"Tourismus ist wichtig."

Translation:Tourism is important.

November 22, 2015

16 Comments


https://www.duolingo.com/profile/hechap

How would one say, "Tourism is important for the country's economy." "Tourismus ist wichtig für die Wirtschaft des Landes."?

December 3, 2016

https://www.duolingo.com/profile/mizinamo

Sounds good to me.

December 3, 2016

https://www.duolingo.com/profile/LauraAnimalgirl

So how would you say 'i am a tourist' ?

November 23, 2015

https://www.duolingo.com/profile/mizinamo

"Ich bin ein Tourist."

November 23, 2015

https://www.duolingo.com/profile/LauraAnimalgirl

okay, thanks.

November 23, 2015

https://www.duolingo.com/profile/march_happy

Significant=important. Am I right, Huh?

August 8, 2017

https://www.duolingo.com/profile/OldMate2

Similar but not exactly interchangeable.

November 12, 2017

https://www.duolingo.com/profile/VuxTebralone

Why not "Der Tourismus ist wichtig"?

January 11, 2018

https://www.duolingo.com/profile/sebastien561961

What does the us at the end of tourismus convey?

November 22, 2015

https://www.duolingo.com/profile/christian

"- ism

Ultimately from either Ancient Greek -ισμός ‎(-ismós), a suffix that forms abstract nouns of action, state, condition, doctrine; from stem of verbs in -ίζειν ‎(-ízein) (whence English -ize), or from the related suffix Ancient Greek -ισμα ‎(-isma), which more specifically expressed a finished act or thing done.

Many English nouns in -ism are loans of Greek nouns in -ισμός (mostly via Latin and French), such as baptism from βαπτισμός (loaned from Old French ca. 1300), or Judaism from Ἰουδαισμός (a learned English formation based on Latin, coined ca. 1500). In Late Latin, the -ismus suffix became the ordinary ending for names of religions and ecclesiastical or philosophical systems or schools of thought, thus chrīstiānismus (whence 16th c. Christianism) in Tertullian, a trend continued in Medieval Latin, with e.g. pāgānismus attested by the 8th century. From the 16th century, such formations became very common in English, until the early 18th century mostly restricted to either root words of Greek or Latin origin (heroism, patriotism) or proper names (Calvinism, Lutheranism). Productivity from root words with evidently non-Latin and non-Greek origin dates to the late 18th century (e.g. blackguardism). Reflecting this productivity, use of ism as a standalone noun is attested by Edward Pettit (1680) and becomes common from the mid 18th century. The narrowed sense of forming terms for ideologies based on the belief of superiority is a "draft addition" submitted to OED in 2004, based on coinages such as racism (1932) or sexism (1936) and productive since the 1970s."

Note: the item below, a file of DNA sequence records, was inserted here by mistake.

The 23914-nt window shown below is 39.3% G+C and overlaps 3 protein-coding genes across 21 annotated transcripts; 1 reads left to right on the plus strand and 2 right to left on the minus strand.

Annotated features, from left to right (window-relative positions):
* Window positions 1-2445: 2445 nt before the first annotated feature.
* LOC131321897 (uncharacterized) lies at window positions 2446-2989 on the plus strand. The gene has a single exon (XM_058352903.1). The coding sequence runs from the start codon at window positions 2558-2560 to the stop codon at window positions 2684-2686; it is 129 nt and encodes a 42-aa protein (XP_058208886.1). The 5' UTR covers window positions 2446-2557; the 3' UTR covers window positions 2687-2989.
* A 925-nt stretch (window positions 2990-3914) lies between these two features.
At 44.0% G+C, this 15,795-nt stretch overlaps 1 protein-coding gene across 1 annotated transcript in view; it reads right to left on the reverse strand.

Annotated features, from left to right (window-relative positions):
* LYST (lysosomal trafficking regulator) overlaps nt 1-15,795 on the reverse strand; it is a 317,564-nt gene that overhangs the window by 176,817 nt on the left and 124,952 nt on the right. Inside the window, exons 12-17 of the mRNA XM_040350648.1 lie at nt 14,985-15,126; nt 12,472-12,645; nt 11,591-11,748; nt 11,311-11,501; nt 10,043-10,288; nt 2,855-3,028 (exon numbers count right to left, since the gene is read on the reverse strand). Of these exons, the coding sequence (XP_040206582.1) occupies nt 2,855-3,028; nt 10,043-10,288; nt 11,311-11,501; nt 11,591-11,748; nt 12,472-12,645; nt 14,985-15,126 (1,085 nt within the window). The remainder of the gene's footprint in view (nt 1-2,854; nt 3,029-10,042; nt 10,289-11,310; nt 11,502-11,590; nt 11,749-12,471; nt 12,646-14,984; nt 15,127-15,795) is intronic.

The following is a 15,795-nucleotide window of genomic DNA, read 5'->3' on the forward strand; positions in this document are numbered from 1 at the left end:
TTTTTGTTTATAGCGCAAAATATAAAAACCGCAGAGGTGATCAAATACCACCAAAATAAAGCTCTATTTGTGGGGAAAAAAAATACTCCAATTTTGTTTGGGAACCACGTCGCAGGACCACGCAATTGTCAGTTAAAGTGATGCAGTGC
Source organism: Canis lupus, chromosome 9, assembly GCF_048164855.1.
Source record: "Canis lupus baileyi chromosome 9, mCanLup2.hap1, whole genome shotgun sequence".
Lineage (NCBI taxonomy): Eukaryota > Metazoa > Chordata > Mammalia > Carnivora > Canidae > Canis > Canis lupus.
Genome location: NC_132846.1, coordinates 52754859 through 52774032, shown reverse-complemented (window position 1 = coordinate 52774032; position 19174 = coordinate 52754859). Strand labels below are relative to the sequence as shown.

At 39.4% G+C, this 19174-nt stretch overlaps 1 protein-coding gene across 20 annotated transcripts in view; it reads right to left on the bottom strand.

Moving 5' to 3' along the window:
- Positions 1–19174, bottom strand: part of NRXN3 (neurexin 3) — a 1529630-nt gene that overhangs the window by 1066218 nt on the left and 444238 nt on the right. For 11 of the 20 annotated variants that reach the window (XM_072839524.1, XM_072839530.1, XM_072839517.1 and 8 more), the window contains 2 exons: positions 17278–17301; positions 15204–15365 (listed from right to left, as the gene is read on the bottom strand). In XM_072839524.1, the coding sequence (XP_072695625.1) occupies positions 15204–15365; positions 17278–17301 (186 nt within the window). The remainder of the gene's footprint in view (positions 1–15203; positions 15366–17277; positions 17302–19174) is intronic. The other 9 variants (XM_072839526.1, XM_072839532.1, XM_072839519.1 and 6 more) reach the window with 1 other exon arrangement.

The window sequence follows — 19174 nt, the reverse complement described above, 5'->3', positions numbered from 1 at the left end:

https://en.wiktionary.org/wiki/-ism#English

November 22, 2015

https://www.duolingo.com/profile/Thomas328056

How did Greek words end up in German?

April 3, 2019

https://www.duolingo.com/profile/mizinamo

(mostly via Latin and French)

For example, through religion (Roman Catholic Church and Latin).

April 3, 2019

https://www.duolingo.com/profile/mizinamo

What does the "m" at the end of "tourism" convey? Nothing, by itself.

It's just that the ending is -ism in English and -ismus in German (and -isme in French, etc. etc.).

It was -ismos in Greek, as Christian pointed out, becoming -ismus in Latin. German kept the Latin form while French wore down the ending as it did with other -us endings in words it inherited from Latin, then English got the ending from French and wore it down even further.

November 23, 2015

https://www.duolingo.com/profile/Farzaneh316123

Hi What's the definite article of,,Tourism,,I Think ,,Der,

July 12, 2017

https://www.duolingo.com/profile/mizinamo

Tourism is not a German word, but Tourismus is indeed masculine: der Tourismus.

July 12, 2017

https://www.duolingo.com/profile/Farzaneh316123

Hello Dear Mizinamo/The Greek(Tomus)and Latin roots mean a turnaround and the term(Tourist)is from the 19th century/In Iran is called travelling over the world(صنعت گردشگري و جهانگردي)Thanks

July 12, 2017
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